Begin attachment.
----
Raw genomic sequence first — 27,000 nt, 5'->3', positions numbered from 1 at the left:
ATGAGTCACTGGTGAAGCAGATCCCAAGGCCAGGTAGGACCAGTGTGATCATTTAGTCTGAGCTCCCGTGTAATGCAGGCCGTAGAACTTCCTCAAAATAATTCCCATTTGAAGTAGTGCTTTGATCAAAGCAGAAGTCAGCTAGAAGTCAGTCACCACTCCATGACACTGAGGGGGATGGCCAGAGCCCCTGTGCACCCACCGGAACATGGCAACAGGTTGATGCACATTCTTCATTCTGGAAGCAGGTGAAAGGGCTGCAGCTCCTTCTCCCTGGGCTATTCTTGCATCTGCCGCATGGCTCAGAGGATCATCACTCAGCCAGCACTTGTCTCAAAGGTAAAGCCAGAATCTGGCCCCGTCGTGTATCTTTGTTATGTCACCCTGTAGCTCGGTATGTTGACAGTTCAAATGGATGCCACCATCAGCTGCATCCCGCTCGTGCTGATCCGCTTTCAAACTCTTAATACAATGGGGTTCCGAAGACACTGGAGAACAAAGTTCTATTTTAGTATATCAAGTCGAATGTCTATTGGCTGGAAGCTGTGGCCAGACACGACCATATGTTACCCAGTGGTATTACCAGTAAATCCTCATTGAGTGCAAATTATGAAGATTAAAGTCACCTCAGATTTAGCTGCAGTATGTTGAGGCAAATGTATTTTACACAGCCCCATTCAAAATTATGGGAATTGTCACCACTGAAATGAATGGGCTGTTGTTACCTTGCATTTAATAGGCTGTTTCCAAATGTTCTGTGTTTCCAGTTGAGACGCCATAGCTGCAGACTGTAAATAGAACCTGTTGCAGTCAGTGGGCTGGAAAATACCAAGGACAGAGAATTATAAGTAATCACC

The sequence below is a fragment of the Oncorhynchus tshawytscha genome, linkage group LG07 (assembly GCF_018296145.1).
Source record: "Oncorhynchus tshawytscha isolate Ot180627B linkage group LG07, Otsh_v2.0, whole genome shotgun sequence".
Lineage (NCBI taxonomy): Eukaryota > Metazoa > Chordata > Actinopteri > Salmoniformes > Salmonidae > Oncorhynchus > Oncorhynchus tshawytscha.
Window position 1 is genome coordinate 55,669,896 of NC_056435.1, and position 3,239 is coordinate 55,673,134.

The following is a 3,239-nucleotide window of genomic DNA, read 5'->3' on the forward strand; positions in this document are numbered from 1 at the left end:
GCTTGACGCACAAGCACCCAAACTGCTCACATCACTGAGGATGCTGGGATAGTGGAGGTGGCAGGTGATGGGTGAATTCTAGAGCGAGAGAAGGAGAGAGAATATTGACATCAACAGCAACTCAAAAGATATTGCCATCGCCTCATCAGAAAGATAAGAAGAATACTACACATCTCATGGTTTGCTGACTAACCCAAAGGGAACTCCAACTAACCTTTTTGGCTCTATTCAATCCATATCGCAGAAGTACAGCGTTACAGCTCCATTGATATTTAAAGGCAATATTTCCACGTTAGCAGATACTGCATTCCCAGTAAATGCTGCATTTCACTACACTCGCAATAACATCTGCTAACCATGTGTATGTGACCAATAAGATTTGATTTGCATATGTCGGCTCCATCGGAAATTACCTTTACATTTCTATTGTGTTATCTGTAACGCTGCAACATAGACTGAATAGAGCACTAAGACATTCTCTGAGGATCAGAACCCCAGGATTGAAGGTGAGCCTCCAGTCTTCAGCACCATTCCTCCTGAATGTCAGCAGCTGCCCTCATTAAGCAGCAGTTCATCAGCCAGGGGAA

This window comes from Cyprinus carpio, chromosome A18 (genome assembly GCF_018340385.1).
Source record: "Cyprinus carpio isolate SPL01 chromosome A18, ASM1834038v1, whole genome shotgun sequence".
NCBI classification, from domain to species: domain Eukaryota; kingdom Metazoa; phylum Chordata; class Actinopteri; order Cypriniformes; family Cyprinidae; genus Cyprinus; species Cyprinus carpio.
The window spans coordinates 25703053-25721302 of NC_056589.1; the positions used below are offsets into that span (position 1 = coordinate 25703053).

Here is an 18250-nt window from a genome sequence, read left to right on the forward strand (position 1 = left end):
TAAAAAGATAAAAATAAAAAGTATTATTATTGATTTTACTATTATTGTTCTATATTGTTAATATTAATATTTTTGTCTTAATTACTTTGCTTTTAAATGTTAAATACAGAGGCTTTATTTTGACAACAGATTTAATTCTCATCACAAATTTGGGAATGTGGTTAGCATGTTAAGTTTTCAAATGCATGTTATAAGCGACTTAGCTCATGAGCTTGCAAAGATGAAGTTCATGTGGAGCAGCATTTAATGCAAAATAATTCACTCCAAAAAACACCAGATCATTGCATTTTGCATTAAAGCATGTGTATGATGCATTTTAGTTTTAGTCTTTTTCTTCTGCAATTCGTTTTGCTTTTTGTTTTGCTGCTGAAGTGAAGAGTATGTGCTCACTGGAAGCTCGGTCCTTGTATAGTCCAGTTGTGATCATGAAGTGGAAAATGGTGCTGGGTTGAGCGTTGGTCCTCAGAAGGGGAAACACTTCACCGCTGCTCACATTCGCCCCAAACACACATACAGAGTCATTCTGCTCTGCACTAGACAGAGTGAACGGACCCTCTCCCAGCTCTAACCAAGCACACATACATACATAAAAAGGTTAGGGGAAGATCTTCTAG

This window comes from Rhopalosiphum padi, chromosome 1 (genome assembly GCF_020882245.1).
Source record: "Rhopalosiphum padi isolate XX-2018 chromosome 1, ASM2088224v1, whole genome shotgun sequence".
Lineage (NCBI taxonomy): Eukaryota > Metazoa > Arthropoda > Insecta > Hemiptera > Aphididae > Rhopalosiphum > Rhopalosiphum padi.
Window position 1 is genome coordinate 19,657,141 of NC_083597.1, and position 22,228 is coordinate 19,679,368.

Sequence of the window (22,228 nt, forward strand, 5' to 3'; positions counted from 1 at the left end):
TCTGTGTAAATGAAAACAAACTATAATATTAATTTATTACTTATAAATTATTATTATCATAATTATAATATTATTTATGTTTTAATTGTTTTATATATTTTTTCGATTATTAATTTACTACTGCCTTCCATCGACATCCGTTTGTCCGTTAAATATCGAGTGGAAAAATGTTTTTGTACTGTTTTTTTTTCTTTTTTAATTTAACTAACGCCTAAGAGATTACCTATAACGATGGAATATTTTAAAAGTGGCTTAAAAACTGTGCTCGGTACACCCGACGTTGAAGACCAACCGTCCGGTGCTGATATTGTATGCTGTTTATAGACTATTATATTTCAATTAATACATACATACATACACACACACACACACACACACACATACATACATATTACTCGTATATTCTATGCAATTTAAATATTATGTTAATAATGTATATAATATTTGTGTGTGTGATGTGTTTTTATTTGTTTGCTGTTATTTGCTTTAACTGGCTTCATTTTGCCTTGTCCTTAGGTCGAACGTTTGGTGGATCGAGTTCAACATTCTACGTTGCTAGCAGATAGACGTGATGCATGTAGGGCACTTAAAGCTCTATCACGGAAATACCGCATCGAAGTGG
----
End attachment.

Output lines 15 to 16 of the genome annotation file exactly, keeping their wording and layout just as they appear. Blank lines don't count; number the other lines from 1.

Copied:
This window comes from Rhopalosiphum padi, chromosome 1 (genome assembly GCF_020882245.1).
Source record: "Rhopalosiphum padi isolate XX-2018 chromosome 1, ASM2088224v1, whole genome shotgun sequence".